If you find the similarities and differences between these generations intriguing, irritating, or both, you will enjoy reading Sticking Points by Haydn Shaw. Shaw wrote this book to help the four generations currently in the workplace understand each other better, so that they can work together more effectively, leveraging each other’s strengths instead of complaining about traits each finds perplexing in the other. He compares communicating with someone from another generation to speaking a foreign language or adjusting to another culture and explains why with insight and a touch of humor.
Shaw knows what he’s talking about, too. So many times, as I was reading the book, I’d stop to remember a workplace misunderstanding from my past and think, “Well, that explains so much!” I’m sure I’ll find this knowledge useful often from here on out.
In the introductory section of the book, Haydn explains the problem and his particular five-step solution. In Part 1 he defines the four generations and identifies historical occurrences that have influenced them, that, in a sense, have made them who they are (in general, as a generation, not necessarily as individuals). After that, he defines the twelve most problematic generational sticking points and shows how his five-step solution can help leaders in the workplace turn each problem into a workplace strength.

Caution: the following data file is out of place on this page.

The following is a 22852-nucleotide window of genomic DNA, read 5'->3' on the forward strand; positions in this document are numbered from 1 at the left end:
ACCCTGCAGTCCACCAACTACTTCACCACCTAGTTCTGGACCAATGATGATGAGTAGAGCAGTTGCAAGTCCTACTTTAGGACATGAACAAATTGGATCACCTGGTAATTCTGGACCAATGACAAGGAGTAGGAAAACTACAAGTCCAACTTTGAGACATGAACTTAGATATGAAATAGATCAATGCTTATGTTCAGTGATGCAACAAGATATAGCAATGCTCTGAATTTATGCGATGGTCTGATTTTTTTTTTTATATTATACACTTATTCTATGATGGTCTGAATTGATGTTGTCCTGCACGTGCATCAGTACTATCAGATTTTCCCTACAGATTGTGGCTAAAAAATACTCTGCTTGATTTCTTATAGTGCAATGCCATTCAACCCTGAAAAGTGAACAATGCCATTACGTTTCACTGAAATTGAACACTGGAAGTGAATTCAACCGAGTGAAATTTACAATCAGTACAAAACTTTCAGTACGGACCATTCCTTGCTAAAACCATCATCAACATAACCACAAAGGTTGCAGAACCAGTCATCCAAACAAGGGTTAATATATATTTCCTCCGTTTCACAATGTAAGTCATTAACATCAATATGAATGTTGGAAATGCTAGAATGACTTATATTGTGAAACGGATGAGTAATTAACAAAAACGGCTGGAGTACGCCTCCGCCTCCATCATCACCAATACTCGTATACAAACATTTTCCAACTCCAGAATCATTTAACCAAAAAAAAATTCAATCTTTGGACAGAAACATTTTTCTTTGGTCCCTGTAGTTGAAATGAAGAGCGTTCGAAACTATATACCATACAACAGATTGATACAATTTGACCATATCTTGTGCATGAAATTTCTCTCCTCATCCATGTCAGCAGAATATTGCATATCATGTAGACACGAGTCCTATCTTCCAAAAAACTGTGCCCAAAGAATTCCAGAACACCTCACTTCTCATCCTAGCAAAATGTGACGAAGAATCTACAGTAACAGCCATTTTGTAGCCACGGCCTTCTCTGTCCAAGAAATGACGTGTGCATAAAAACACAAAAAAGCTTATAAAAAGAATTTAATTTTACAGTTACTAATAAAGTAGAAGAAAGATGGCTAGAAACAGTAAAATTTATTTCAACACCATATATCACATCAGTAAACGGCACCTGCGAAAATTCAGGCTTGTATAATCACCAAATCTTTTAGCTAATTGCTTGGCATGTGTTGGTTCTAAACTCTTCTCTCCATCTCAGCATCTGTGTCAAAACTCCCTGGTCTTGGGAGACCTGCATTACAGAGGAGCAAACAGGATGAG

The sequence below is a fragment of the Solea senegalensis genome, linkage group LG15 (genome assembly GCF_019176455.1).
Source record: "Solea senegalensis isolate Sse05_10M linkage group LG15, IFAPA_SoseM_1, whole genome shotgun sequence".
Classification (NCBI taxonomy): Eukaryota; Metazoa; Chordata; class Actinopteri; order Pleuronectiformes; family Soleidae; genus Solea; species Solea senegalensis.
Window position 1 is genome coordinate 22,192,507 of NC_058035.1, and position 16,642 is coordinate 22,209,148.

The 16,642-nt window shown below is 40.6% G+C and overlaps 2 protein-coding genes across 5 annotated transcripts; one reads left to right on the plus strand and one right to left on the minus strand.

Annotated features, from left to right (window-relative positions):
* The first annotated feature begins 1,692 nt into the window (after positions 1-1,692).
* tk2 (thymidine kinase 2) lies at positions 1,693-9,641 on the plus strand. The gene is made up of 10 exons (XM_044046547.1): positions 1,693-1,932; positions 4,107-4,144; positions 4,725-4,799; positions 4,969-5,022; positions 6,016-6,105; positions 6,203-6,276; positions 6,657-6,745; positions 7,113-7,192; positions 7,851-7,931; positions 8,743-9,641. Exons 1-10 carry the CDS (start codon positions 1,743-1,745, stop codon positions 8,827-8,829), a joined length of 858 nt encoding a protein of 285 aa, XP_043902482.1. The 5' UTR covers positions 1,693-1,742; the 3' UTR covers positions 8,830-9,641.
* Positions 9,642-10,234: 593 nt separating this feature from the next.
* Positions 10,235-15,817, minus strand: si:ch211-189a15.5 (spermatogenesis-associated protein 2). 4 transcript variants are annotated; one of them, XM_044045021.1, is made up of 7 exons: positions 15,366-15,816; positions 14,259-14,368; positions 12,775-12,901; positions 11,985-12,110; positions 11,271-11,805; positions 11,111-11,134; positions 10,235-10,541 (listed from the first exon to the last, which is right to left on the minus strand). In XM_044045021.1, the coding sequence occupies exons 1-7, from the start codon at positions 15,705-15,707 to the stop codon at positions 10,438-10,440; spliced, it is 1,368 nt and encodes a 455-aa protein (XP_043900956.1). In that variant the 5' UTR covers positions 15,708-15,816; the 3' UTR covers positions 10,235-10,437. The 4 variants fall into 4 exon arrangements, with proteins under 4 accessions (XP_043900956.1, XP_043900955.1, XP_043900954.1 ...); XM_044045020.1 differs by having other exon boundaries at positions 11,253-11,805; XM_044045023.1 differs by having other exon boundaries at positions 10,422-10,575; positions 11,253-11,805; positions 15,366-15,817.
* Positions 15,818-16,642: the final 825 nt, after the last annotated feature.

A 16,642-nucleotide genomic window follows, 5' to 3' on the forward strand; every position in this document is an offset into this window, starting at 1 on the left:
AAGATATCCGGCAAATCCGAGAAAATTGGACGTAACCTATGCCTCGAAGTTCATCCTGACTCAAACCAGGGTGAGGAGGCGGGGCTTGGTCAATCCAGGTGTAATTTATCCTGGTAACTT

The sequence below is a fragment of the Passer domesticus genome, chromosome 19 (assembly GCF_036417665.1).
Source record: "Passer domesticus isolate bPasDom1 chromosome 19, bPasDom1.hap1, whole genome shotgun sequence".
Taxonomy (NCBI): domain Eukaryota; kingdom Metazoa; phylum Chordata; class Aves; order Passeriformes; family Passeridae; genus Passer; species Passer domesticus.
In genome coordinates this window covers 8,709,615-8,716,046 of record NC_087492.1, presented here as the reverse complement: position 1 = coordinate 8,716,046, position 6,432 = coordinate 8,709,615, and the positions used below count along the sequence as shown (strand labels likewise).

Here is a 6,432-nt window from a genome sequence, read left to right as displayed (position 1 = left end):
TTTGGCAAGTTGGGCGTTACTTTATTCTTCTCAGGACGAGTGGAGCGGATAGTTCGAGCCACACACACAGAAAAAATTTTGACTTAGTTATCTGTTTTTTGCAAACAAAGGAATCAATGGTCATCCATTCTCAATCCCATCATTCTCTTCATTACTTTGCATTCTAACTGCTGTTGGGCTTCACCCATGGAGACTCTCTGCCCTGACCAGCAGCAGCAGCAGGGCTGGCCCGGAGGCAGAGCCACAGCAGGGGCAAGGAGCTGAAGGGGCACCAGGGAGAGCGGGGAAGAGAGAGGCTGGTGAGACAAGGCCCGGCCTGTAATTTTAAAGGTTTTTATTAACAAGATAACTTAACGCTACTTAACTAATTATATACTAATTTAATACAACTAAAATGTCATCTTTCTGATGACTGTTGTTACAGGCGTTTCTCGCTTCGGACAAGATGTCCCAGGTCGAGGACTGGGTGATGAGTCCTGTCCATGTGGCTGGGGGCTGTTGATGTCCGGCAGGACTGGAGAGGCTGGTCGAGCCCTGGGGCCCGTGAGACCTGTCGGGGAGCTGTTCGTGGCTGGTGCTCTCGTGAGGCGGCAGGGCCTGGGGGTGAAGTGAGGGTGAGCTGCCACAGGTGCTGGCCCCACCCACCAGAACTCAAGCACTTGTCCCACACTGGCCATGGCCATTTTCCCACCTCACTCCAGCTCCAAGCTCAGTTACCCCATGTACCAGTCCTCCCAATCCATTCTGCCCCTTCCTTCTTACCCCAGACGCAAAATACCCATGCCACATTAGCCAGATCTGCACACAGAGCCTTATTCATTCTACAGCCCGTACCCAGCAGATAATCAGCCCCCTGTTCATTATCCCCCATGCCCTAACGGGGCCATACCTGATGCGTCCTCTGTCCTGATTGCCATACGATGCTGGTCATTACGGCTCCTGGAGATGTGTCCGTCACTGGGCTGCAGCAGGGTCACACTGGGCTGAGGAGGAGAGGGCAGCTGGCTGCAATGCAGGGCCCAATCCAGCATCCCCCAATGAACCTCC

I read the book through from one cover to the other, but others may find it more practical to read the opening section and Part 1, using the sticking points section as a reference as specific problems arise. If you associate with people of other generations, whether at work, home, church, or any other place, you will appreciate the content of this book.
I earned my copy of this book through the Tyndale Rewards program. I am choosing to review it for credit toward another Tyndale Summer Reading book!